One of the other uses of context is to terminate all goroutines spawned by a function once the context is cancelled. This is done by passing/propagating the context to all child goroutines.

Let’s say we run a web server and it has to contact two DB servers to process an incoming request. It spawns two goroutines, waits for both of them to return and then it computes the output based on the result of those two goroutines and returns it. If the user decided to cancel the request when it’s in the middle of processing, we need to terminate the goroutines spawned by the web server to prevent goroutine leak and also to save valuable CPU compute time. This can be done with the help of context. An example will make things clear.

 1package main
 3import (
 4	"context"
 5	"fmt"
 6	"sync"
 7	"time"
10type output struct {
11	count int
12	err   error
15func dbTask1(ctx context.Context, wg *sync.WaitGroup) (int, error) {
16	defer wg.Done()
17	select {
18	case <-ctx.Done():
19		fmt.Println("access DB task1 error:", ctx.Err())
20		return 0, fmt.Errorf("access DB task1 error: %s", ctx.Err())
21	case <-time.After(7 * time.Second):
22		return 20, nil
23	}
26func dbTask2(ctx context.Context, wg *sync.WaitGroup) (int, error) {
27	defer wg.Done()
28	select {
29	case <-ctx.Done():
30		fmt.Println("access DB task2 error:", ctx.Err())
31		return 0, fmt.Errorf("access DB task2 error: %s", ctx.Err())
32	case <-time.After(5 * time.Second):
33		return 30, nil
34	}
37func webApi(ctx context.Context) (int, error) {
38	wg := sync.WaitGroup{}
39	outputCh1 := make(chan output, 1)
40	outputCh2 := make(chan output, 1)
41	wg.Add(1)
42	go func() {
43		count1, err := dbTask1(ctx, &wg)
44		o := output{
45			count: count1,
46			err:   err,
47		}
48		outputCh1 <- o
50	}()
51	wg.Add(1)
52	go func() {
53		count2, err := dbTask2(ctx, &wg)
54		o := output{
55			count: count2,
56			err:   err,
57		}
58		outputCh2 <- o
59	}()
60	wg.Wait()
61	output1 := <-outputCh1
62	if output1.err != nil {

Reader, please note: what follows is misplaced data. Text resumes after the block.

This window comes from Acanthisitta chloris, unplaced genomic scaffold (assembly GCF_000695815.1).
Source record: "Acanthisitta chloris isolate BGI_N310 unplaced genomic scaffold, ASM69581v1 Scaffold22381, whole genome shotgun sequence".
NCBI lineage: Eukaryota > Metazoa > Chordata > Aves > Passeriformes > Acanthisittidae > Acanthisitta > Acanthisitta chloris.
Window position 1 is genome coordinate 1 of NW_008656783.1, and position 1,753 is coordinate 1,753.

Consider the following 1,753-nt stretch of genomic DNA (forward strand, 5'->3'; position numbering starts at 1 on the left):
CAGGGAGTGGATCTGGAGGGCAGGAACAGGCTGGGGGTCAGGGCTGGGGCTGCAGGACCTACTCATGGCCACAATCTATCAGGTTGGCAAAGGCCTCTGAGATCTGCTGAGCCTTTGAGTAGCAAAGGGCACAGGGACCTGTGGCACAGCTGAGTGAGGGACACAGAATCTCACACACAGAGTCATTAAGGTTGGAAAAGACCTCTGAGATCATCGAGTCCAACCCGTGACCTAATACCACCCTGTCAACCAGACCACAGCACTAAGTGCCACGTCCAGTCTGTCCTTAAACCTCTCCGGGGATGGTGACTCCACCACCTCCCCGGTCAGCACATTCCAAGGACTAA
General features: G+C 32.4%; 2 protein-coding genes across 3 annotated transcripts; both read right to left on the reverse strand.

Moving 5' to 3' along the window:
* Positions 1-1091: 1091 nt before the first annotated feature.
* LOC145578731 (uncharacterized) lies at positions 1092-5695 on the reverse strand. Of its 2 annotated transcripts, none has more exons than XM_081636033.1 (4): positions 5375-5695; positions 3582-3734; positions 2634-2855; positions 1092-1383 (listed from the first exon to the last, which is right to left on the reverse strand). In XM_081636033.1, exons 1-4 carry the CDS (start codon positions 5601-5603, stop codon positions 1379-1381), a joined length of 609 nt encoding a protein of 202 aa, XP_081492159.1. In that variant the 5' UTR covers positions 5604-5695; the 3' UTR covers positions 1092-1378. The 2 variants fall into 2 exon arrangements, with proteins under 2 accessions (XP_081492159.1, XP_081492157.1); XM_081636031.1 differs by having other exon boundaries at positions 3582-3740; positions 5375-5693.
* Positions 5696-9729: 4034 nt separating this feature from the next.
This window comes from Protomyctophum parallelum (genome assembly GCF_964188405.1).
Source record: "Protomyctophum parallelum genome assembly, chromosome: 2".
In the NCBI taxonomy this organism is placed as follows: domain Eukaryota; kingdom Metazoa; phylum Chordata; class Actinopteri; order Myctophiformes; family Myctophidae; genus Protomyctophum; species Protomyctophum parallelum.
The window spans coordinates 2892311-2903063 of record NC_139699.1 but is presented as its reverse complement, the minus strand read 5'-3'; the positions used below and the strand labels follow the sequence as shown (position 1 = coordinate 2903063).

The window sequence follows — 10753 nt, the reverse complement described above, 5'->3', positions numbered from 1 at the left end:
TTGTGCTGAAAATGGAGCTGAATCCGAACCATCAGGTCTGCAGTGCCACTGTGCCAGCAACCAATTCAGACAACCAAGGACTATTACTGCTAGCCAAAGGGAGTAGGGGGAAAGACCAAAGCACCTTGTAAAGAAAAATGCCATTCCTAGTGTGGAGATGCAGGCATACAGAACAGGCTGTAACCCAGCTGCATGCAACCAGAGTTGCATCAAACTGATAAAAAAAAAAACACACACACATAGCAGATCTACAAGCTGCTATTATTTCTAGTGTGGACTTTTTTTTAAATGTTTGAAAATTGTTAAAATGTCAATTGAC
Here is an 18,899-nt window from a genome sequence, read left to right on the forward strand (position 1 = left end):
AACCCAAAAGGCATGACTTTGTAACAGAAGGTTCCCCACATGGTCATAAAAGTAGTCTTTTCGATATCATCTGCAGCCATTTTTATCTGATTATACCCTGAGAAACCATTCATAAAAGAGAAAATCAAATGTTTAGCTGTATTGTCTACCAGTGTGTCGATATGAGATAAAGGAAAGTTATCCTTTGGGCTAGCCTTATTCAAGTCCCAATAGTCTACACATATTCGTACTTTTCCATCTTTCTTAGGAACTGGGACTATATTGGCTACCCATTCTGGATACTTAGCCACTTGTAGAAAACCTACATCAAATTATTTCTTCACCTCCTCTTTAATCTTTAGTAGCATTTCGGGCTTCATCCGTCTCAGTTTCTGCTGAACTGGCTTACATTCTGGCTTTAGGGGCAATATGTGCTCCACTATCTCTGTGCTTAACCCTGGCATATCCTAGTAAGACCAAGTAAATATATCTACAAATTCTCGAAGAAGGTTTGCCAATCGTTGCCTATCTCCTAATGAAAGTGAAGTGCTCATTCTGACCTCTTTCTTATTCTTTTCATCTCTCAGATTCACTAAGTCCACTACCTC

63		return 0, output1.err
64	}
65	output2 := <-outputCh2
66	if output2.err != nil {
67		return 0, output2.err
68	}
69	output := output1.count + output2.count
70	return output, nil
73func main() {
74	ctx, cancelFunc := context.WithTimeout(context.Background(), 2*time.Second)
75	defer cancelFunc()
76	count, err := webApi(ctx)
77	if err != nil {
78		fmt.Println("long running task exited with error", err)
79		return
80	}
82	fmt.Println("count is", count)
Run in playground

In the above program functions dbTask1 and dbTask2 are the two expensive DB operations. dbTask1 returns a successful response after 7 seconds and dbTask2 returns a successful response after 5 seconds. These two functions accept a context as parameter. If the context is cancelled, the done channel is closed and these functions return error in line 20 and line 31 respectively.

dbTask1 and dbTask2 are called from the webApi function as two goroutines in line 42 and line 52. The webApi receives a context from main and the same context is passed to dbTask1 and dbTask2 in line no. 43 and 53. webApi waits for these two functions to return and finally computes the result which is the sum of the return values of both of these goroutines and returns it in line no. 70. This program uses waitgroup. I recommend reading /buffered-channels-worker-pools/ if you are not sure how waitgroups work

If the context is cancelled before dbTask1 and dbTask2 complete processing, both dbTask1 and dbTask2 return error and they terminate. This prevents goroutine leak and it also saves valuable CPU time.

If context is not used, these two groutines will be dangling and the program will leak resources.

main creates a context with a timeout of 2 seconds and hence after 2 seconds both dbTask1 and dbTask2 return an error and are terminated. The rest of the code is self explanatory. This program will print the following output.

access DB task2 error: context deadline exceeded
access DB task1 error: context deadline exceeded